One company is betting that you'll want to buy genetically modified organisms simply because they look pretty.
In a couple years, if you're at the florist and are trying to decide between red roses or yellow roses, you might have the choice to, well, not choose: Synthetic biologists are working on making flowers that change colors throughout the day, coordinated with the plant's internal circadian rhythm.
It's a project that's reminiscent of the glow-in-the-dark plants that biohackers have created in the lab, except the scientists working on it say that they hope to create a product that the layperson can inherently understand and will want to buy at their local flower shop. It's synthetic bio for your mom—or for people who might be a bit freaked out by synthetic bio in general.
"It's more accessible, a little less science fiction," Keira Havens, CEO of Revolution Bio, the company developing the flowers, told me. "We're hoping folks who aren't just science nerds and tech enthusiasts will be engaged by it as well."
So, in that spirit, Havens and her colleague, Nikolai Braun, have chosen to create petunias that change color every 12 hours. Rather than plucking a gene from a glow-in-the-dark bacteria or some other creature with a desirable trait, the team simply has to use a gene from another species of petunia.
If you didn't realize that the flowers are genetically engineered, you probably wouldn't see them and immediately think of them as "mutants." Which is the point.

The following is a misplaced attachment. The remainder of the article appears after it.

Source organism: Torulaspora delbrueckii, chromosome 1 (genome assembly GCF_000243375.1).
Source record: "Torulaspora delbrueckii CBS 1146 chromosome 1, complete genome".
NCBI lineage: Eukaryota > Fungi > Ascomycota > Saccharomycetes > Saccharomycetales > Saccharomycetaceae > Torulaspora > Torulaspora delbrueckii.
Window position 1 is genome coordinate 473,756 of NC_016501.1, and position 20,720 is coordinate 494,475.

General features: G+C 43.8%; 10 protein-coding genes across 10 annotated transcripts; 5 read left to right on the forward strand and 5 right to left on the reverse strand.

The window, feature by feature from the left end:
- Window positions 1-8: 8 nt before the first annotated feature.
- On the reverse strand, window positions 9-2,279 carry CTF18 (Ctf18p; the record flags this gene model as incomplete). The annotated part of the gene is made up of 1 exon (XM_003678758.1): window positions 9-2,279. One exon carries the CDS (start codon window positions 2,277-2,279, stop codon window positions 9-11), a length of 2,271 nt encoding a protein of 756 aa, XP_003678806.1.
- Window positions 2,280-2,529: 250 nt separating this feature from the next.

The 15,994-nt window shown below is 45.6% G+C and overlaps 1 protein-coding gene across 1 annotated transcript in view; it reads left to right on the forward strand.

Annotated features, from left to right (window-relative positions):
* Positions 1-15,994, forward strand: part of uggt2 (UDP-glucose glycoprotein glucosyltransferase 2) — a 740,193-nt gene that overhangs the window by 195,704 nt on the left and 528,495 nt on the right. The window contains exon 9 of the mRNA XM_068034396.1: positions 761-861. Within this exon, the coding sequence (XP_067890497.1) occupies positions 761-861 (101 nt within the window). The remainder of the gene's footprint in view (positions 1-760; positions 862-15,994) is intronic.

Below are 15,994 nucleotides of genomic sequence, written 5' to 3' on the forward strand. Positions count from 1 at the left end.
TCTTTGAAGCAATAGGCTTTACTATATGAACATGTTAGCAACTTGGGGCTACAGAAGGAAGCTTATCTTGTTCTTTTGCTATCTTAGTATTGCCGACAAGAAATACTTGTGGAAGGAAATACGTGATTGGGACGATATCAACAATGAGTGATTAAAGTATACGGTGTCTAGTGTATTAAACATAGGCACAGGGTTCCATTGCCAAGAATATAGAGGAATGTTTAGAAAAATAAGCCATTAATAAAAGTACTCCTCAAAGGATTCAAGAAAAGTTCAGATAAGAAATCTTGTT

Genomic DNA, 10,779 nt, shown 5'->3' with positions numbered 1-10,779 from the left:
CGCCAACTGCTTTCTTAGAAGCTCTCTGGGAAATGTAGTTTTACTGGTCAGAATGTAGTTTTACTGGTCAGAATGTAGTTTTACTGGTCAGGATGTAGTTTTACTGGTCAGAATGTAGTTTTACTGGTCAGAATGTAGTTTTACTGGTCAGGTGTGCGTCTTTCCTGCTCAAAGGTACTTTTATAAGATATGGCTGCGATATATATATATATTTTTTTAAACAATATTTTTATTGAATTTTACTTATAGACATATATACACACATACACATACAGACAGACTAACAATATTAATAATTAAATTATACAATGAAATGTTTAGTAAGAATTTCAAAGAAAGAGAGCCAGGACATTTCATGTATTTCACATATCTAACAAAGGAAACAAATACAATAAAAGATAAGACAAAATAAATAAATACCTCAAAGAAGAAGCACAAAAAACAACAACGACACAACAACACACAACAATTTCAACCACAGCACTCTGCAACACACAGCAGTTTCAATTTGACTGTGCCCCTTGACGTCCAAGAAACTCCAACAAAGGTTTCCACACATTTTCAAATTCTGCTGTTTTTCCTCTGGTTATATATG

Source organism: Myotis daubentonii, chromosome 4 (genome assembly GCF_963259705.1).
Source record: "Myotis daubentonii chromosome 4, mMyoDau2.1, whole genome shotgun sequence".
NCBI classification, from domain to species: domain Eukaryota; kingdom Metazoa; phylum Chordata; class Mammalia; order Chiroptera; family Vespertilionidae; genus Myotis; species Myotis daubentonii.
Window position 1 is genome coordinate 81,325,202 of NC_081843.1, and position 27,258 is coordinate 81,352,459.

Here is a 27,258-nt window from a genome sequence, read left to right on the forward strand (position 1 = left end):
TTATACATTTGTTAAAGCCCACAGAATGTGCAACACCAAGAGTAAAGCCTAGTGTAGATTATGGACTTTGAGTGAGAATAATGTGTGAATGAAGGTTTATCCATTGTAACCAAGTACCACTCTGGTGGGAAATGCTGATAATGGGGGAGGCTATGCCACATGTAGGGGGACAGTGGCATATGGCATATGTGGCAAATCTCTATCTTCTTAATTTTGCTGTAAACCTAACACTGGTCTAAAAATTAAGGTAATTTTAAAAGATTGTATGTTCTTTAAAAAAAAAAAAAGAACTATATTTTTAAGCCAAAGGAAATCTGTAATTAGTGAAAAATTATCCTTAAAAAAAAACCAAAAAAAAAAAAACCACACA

In that sense, it might be a little less scary to the anti-GMO crowd: Botanists have been crossbreeding and hybridizing plants for centuries—Havens and Braun are doing it in a laboratory, with a bit of circadian trickery, of course.
"They turn off certain sets of genes at a certain time of day, then turn them on at another time of day," Braun said. "It's kind of like with photosynthesis, there are certain genes that are switched on in the daytime when the light is shining, and then there's other genes that save energy at night."
By linking the genes that give a plant its color to this schedule, the team says it can make petunias that change from pink to purple and back again.
In that sense, it's a bit of a new frontier for synthetic biology: While most projects we've heard about thus far are focused on creating some revolutionary product to create new drugs or new sources of biofuel or a product you can't otherwise get, the goal here is to simply make something that looks pretty, for people who already like buying flowers. The team is quick to point out that the glow-in-the-dark plants use a genus of plant (arabidopsis) that isn't popular among those who buy flowers.
"We chose it because there's already an established market," Braun said. "There's an established market already and, in comparison with the glowing plant, well there's little interest in growing that as an ornamental."
So, while the science might not be completely groundbreaking at this point, and while it's not going to solve our energy crisis, Revolution Bio's project will be an interesting test. Are people willing to buy genetically modified organisms simply because they look cool? Will your corner florist sell them?
The answers to these questions could say a lot about how we feel about this sort of technology writ large. If reaction is positive, it's a potential new avenue for synthetic biology startups to head down. For its part, Revolution Bio says it will get started on roses and doing some other cosmetic things to flowers.
Unfortunately, we won't find out for a while—the team is planning on starting a Kickstarter to sell the product in early November, and color-changing petunia seeds probably won't be available for at least a year.